I just finished my AS so I can go any route in business and not have to take extra classes. I live in the Chicago area and am maxed out at my current job. I understand that I will start out in the $40-50k range but I feel that there is more upside.

I am starting a new career as a financial adviser at 60. For those of you who say "good luck with that", thank you, i will need it lol

Get a degree in social engineering. The possibilities are limitless.

Yes!

I got into accounting when I was 34. I started at the bottom of the ladder as a "consultant" (the lowest level) in a Big 4 company, making $41k. Ten years later I'm now a senior manager making 150k. Worked out really well for me.

+1 OP. I'll be finished with my BS in Accounting at 35, I work FT and attend SUNY PT. I have an AS in Construction Management. Don't limit yourself to only the big 4 or accounting firms, and expand your search. Financial compliance today is a neccesity to every business line there is.

BigTR said:   If you have a wife and kids, starting in public accounting at your age will be a problem.

Agree with that. I'm in public, and at a large non-big 4 firm. Over 30 is one thing, over 30 with a family, is tough in public even at the higher levels.

we don't discriminate, I've had a few around 30 year old associates, if they have the right atitude about it they can succeed. However, the older you get the harder it is to motivate yourself to deal with the hours and entry level BS.

If I were in that position, 35 and out of college I'd probably be looking more at privite industry or at least lower hour type positions. but to me it really depends on what the mindset is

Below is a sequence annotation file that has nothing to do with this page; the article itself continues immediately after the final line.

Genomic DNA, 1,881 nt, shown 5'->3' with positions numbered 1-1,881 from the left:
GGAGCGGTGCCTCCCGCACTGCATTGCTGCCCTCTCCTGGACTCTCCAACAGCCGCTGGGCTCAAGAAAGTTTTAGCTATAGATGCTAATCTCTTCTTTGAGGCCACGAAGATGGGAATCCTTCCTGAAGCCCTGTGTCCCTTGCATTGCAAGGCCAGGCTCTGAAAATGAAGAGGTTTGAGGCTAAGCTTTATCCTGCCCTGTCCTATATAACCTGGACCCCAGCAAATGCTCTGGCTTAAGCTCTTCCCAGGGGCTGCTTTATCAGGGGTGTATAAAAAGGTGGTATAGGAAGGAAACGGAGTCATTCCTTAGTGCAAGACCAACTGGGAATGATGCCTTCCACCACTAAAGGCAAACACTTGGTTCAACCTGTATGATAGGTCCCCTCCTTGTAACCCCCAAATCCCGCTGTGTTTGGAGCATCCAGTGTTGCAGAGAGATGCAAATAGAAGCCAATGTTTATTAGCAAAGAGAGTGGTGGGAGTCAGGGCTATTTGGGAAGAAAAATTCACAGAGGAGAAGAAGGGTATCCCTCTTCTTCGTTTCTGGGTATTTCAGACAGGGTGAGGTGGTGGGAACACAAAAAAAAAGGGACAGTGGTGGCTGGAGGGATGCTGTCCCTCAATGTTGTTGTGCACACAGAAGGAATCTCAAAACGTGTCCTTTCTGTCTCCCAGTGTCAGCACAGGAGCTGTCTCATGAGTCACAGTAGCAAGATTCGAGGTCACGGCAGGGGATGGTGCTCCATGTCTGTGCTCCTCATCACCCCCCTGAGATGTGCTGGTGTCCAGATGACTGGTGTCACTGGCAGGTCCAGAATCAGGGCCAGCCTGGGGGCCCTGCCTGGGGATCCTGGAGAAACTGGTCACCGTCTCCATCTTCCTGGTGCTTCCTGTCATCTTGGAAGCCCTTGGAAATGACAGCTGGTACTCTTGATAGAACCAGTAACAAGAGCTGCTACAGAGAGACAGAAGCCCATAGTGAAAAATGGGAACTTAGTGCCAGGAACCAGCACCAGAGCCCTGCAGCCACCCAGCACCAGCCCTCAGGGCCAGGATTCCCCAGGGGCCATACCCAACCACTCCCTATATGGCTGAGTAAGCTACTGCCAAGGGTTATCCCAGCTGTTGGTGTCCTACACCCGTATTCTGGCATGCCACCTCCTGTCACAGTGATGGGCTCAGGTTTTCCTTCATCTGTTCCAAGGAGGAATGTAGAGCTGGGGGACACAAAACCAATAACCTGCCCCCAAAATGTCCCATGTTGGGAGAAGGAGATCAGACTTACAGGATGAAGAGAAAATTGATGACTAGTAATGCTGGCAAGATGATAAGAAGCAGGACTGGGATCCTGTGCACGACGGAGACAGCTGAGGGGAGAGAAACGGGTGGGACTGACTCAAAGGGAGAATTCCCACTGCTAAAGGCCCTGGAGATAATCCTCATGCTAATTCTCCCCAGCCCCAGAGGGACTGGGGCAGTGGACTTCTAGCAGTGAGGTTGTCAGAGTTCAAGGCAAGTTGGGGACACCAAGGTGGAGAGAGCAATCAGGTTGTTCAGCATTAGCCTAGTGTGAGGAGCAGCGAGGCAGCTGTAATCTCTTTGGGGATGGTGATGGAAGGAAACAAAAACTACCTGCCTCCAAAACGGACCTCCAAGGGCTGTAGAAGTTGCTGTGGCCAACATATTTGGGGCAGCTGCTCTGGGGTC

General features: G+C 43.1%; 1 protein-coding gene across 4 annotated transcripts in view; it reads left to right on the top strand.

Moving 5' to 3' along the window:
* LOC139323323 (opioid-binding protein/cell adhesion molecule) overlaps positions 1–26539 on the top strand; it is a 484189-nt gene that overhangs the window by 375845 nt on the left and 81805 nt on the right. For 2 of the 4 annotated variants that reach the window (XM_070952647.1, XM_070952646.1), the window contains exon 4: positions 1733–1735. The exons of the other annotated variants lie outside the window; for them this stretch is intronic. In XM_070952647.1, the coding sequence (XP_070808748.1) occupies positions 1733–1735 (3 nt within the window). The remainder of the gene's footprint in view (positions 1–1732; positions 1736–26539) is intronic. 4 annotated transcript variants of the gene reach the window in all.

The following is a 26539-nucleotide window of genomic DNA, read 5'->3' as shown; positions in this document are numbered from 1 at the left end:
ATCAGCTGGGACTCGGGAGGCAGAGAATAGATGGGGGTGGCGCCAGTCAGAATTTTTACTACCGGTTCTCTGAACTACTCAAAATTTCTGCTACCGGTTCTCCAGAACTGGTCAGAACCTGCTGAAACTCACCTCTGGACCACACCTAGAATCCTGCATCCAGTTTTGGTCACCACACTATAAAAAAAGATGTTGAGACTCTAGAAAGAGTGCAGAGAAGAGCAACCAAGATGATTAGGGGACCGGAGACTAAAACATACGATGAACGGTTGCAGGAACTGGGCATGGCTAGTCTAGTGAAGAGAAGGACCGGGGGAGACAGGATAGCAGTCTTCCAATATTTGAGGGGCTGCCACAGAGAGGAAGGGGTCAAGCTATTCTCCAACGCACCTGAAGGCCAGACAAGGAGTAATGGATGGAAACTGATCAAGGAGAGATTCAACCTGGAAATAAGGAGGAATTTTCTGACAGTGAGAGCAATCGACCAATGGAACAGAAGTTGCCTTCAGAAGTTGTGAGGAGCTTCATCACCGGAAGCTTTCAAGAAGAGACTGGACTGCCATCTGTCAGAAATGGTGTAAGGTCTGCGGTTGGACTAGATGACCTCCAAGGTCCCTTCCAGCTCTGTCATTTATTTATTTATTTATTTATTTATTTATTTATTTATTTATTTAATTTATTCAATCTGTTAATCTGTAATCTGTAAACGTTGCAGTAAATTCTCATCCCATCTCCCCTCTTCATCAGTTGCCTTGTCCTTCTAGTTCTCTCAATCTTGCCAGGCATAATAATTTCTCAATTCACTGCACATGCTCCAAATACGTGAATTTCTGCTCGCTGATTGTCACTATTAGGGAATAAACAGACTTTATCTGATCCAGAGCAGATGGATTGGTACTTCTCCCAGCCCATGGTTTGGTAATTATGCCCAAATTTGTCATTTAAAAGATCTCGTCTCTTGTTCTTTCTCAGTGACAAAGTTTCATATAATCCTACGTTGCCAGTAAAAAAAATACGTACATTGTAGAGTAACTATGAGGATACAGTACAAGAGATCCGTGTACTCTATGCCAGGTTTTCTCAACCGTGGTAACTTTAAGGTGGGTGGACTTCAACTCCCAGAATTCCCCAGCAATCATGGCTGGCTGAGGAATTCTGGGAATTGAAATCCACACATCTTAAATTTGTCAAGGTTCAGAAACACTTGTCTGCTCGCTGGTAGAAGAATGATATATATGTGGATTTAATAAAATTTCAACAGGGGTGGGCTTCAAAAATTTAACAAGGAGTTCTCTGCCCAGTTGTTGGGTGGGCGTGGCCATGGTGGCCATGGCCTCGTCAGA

If you start at 35 and stay with the same company, you'll have 30 years at that company by the time you retire. I'd say that's a pretty good tenure. I started in Accounts Payable. AP is a good place to start because you will learn a lot about how the company is structured. I chose to branch into Finance (that's where my degree is) and it worked out well for me.

If you like numbers, I'd say go for it!

Just remember after you graduate and you are sitting there at your job interview, and the boss asks you what one plus one equals, remember the right answer: "what do you want it to equal?"

After running his family's business for ten years, my dad became a CPA in his late 30s. He already had an MBA at like 23, and had taught business for a few years but he had to study for the exams and then start at the bottom in a firm before striking out into his own practice in his 40s. I say go for it!

good luck with that, i never went the cpa route wasn't interested.
I worked at non-profit, then a startup and now I am at a fortune 500 at one of their us sites.
Its a been a long road but fun.

Colonel Sanders KFC age 65. go for it

I'd do it. I believe the job market is fairly decent for them (correct me if I am wrong) and the starting pay isn't "bad" compared to some other entry level positions you could have after getting your degree.

Skipping 7 Messages...
No. there is no late for something you want to do.